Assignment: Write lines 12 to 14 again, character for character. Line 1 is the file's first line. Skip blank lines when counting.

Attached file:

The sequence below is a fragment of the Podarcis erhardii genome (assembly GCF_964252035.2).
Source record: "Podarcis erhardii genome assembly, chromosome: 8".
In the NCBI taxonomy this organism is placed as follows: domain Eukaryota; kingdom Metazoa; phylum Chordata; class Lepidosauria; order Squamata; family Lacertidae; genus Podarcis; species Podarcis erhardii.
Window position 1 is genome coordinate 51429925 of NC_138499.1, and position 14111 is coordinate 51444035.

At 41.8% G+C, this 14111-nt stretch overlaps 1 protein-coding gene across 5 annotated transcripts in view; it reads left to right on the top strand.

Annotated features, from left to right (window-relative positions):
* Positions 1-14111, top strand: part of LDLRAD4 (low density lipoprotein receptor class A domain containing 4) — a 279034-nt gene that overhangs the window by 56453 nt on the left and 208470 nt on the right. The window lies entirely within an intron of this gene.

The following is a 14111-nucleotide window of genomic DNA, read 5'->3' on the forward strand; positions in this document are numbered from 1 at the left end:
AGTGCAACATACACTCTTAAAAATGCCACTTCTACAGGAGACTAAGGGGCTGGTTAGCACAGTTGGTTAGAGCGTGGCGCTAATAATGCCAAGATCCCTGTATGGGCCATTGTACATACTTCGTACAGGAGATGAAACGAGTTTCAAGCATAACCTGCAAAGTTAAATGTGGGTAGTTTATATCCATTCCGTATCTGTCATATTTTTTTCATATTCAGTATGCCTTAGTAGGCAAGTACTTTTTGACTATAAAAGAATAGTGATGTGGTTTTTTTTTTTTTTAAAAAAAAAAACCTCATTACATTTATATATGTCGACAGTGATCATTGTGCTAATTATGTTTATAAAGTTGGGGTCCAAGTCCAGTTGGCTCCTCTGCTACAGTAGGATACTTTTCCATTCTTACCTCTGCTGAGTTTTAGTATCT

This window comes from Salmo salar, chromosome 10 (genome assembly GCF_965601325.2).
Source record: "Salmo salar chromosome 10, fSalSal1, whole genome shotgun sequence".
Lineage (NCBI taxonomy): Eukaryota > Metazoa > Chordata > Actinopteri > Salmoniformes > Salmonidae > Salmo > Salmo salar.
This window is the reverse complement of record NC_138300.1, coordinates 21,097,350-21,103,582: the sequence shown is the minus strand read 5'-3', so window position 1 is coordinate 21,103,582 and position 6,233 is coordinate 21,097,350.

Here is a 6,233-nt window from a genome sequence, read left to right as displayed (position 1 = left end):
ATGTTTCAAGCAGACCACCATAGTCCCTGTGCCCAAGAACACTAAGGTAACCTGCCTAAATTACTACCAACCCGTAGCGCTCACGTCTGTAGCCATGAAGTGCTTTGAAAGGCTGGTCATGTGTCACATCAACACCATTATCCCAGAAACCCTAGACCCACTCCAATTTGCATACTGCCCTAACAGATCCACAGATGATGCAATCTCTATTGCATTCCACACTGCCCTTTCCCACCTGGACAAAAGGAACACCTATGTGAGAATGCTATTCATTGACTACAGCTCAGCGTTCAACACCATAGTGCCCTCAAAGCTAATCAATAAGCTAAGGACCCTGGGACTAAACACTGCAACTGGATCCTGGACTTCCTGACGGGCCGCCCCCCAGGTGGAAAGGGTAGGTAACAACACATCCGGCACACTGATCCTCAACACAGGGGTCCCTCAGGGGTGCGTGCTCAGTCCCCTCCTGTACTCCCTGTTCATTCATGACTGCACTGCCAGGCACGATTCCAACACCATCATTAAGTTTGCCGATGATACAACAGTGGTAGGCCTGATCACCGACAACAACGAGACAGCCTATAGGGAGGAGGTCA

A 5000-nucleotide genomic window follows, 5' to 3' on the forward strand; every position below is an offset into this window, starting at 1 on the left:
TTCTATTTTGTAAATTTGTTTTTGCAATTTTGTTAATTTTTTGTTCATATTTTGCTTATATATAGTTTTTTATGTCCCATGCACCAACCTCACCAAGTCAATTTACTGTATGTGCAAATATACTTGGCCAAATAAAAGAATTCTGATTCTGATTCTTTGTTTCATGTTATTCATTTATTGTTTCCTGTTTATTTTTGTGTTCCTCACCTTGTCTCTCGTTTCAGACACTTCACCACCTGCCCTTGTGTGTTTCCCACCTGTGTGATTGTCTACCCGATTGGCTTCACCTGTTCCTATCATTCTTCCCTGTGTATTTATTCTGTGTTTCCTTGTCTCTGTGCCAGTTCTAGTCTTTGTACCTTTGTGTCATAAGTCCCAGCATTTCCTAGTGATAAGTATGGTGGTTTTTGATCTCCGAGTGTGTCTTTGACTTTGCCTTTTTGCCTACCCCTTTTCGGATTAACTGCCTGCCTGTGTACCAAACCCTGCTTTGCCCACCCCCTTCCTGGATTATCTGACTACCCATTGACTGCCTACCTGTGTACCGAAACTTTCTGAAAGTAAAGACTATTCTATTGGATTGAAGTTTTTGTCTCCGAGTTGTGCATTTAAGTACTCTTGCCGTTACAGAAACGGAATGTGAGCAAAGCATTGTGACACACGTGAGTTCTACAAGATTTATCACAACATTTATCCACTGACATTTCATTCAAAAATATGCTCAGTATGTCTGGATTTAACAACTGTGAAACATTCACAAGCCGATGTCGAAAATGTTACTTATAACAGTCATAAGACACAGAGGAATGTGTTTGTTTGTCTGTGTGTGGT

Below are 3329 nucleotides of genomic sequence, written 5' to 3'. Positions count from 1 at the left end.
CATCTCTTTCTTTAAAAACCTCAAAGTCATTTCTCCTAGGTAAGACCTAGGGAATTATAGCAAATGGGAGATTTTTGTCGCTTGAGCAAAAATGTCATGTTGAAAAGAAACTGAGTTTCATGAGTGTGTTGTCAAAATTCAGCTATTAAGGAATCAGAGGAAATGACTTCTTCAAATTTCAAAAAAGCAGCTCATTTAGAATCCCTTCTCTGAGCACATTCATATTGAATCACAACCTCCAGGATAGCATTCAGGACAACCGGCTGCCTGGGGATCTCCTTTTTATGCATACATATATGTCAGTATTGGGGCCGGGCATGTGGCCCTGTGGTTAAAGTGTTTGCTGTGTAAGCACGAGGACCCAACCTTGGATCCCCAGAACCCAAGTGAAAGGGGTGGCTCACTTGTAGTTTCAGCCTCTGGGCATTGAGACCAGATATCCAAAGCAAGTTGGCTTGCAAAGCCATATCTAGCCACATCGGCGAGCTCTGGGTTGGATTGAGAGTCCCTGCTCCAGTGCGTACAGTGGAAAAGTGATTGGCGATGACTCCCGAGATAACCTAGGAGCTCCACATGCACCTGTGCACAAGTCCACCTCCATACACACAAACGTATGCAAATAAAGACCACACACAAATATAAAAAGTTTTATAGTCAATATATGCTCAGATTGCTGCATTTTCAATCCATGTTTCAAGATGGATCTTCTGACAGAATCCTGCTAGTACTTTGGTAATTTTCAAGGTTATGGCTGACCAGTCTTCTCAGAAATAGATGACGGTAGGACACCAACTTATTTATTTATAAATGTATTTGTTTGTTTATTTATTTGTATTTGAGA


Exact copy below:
Lineage (NCBI taxonomy): Eukaryota > Metazoa > Chordata > Actinopteri > Salmoniformes > Salmonidae > Salmo > Salmo salar.
This window is the reverse complement of record NC_138300.1, coordinates 21,097,350-21,103,582: the sequence shown is the minus strand read 5'-3', so window position 1 is coordinate 21,103,582 and position 6,233 is coordinate 21,097,350.

Here is a 6,233-nt window from a genome sequence, read left to right as displayed (position 1 = left end):